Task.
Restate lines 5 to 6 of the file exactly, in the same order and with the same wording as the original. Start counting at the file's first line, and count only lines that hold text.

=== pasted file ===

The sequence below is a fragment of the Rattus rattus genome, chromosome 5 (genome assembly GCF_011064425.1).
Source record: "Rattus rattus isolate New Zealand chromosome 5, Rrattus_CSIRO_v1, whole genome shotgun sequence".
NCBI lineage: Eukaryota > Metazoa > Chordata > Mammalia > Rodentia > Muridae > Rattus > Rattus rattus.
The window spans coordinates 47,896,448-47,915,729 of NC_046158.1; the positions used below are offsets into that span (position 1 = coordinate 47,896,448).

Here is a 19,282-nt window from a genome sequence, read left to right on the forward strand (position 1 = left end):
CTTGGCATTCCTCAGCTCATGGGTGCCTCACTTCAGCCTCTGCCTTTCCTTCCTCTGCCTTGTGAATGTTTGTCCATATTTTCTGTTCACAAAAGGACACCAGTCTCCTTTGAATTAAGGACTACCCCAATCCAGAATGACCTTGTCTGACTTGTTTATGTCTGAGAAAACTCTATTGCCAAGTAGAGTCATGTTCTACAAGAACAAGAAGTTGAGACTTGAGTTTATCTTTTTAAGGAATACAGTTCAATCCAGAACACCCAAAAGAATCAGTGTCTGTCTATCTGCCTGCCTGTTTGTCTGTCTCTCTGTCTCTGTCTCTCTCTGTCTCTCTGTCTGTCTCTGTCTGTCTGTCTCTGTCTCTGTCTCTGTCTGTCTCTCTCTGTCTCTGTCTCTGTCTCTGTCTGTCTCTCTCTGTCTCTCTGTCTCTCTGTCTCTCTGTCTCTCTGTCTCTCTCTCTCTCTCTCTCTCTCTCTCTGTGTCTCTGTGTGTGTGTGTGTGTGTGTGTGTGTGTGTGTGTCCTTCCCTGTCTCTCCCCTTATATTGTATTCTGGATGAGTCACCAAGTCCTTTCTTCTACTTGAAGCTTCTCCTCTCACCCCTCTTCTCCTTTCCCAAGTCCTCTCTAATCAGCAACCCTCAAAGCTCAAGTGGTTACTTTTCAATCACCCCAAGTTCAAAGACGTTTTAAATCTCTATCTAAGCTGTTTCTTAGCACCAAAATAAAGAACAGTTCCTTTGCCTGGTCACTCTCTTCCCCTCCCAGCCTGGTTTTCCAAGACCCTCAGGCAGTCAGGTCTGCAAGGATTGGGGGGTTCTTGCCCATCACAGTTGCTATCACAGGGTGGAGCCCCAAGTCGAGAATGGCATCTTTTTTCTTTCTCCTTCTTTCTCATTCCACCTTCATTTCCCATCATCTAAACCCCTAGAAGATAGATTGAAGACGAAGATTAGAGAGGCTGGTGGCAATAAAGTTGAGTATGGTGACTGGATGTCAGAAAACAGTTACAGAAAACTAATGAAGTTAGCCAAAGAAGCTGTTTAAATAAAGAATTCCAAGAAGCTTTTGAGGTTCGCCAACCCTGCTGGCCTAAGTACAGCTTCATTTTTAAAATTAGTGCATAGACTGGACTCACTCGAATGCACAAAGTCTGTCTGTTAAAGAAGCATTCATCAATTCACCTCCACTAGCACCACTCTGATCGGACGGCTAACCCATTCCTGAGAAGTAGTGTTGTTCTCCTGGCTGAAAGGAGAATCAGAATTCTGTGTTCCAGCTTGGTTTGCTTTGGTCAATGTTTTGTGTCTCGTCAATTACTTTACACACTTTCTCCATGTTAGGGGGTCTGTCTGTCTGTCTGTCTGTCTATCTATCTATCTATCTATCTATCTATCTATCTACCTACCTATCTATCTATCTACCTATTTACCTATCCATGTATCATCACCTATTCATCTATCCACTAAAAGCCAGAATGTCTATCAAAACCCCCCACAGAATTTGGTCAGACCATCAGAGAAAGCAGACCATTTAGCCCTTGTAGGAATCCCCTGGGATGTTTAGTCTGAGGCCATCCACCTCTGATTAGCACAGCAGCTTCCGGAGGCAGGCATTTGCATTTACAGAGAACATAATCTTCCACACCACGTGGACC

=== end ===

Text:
Here is a 19,282-nt window from a genome sequence, read left to right on the forward strand (position 1 = left end):
CTTGGCATTCCTCAGCTCATGGGTGCCTCACTTCAGCCTCTGCCTTTCCTTCCTCTGCCTTGTGAATGTTTGTCCATATTTTCTGTTCACAAAAGGACACCAGTCTCCTTTGAATTAAGGACTACCCCAATCCAGAATGACCTTGTCTGACTTGTTTATGTCTGAGAAAACTCTATTGCCAAGTAGAGTCATGTTCTACAAGAACAAGAAGTTGAGACTTGAGTTTATCTTTTTAAGGAATACAGTTCAATCCAGAACACCCAAAAGAATCAGTGTCTGTCTATCTGCCTGCCTGTTTGTCTGTCTCTCTGTCTCTGTCTCTCTCTGTCTCTCTGTCTGTCTCTGTCTGTCTGTCTCTGTCTCTGTCTCTGTCTGTCTCTCTCTGTCTCTGTCTCTGTCTCTGTCTGTCTCTCTCTGTCTCTCTGTCTCTCTGTCTCTCTGTCTCTCTGTCTCTCTCTCTCTCTCTCTCTCTCTCTCTGTGTCTCTGTGTGTGTGTGTGTGTGTGTGTGTGTGTGTGTGTCCTTCCCTGTCTCTCCCCTTATATTGTATTCTGGATGAGTCACCAAGTCCTTTCTTCTACTTGAAGCTTCTCCTCTCACCCCTCTTCTCCTTTCCCAAGTCCTCTCTAATCAGCAACCCTCAAAGCTCAAGTGGTTACTTTTCAATCACCCCAAGTTCAAAGACGTTTTAAATCTCTATCTAAGCTGTTTCTTAGCACCAAAATAAAGAACAGTTCCTTTGCCTGGTCACTCTCTTCCCCTCCCAGCCTGGTTTTCCAAGACCCTCAGGCAGTCAGGTCTGCAAGGATTGGGGGGTTCTTGCCCATCACAGTTGCTATCACAGGGTGGAGCCCCAAGTCGAGAATGGCATCTTTTTTCTTTCTCCTTCTTTCTCATTCCACCTTCATTTCCCATCATCTAAACCCCTAGAAGATAGATTGAAGACGAAGATTAGAGAGGCTGGTGGCAATAAAGTTGAGTATGGTGACTGGATGTCAGAAAACAGTTACAGAAAACTAATGAAGTTAGCCAAAGAAGCTGTTTAAATAAAGAATTCCAAGAAGCTTTTGAGGTTCGCCAACCCTGCTGGCCTAAGTACAGCTTCATTTTTAAAATTAGTGCATAGACTGGACTCACTCGAATGCACAAAGTCTGTCTGTTAAAGAAGCATTCATCAATTCACCTCCACTAGCACCACTCTGATCGGACGGCTAACCCATTCCTGAGAAGTAGTGTTGTTCTCCTGGCTGAAAGGAGAATCAGAATTCTGTGTTCCAGCTTGGTTTGCTTTGGTCAATGTTTTGTGTCTCGTCAATTACTTTACACACTTTCTCCATGTTAGGGGGTCTGTCTGTCTGTCTGTCTGTCTATCTATCTATCTATCTATCTATCTATCTATCTACCTACCTATCTATCTATCTACCTATTTACCTATCCATGTATCATCACCTATTCATCTATCCACTAAAAGCCAGAATGTCTATCAAAACCCCCCACAGAATTTGGTCAGACCATCAGAGAAAGCAGACCATTTAGCCCTTGTAGGAATCCCCTGGGATGTTTAGTCTGAGGCCATCCACCTCTGATTAGCACAGCAGCTTCCGGAGGCAGGCATTTGCATTTACAGAGAACATAATCTTCCACACCACGTGGACC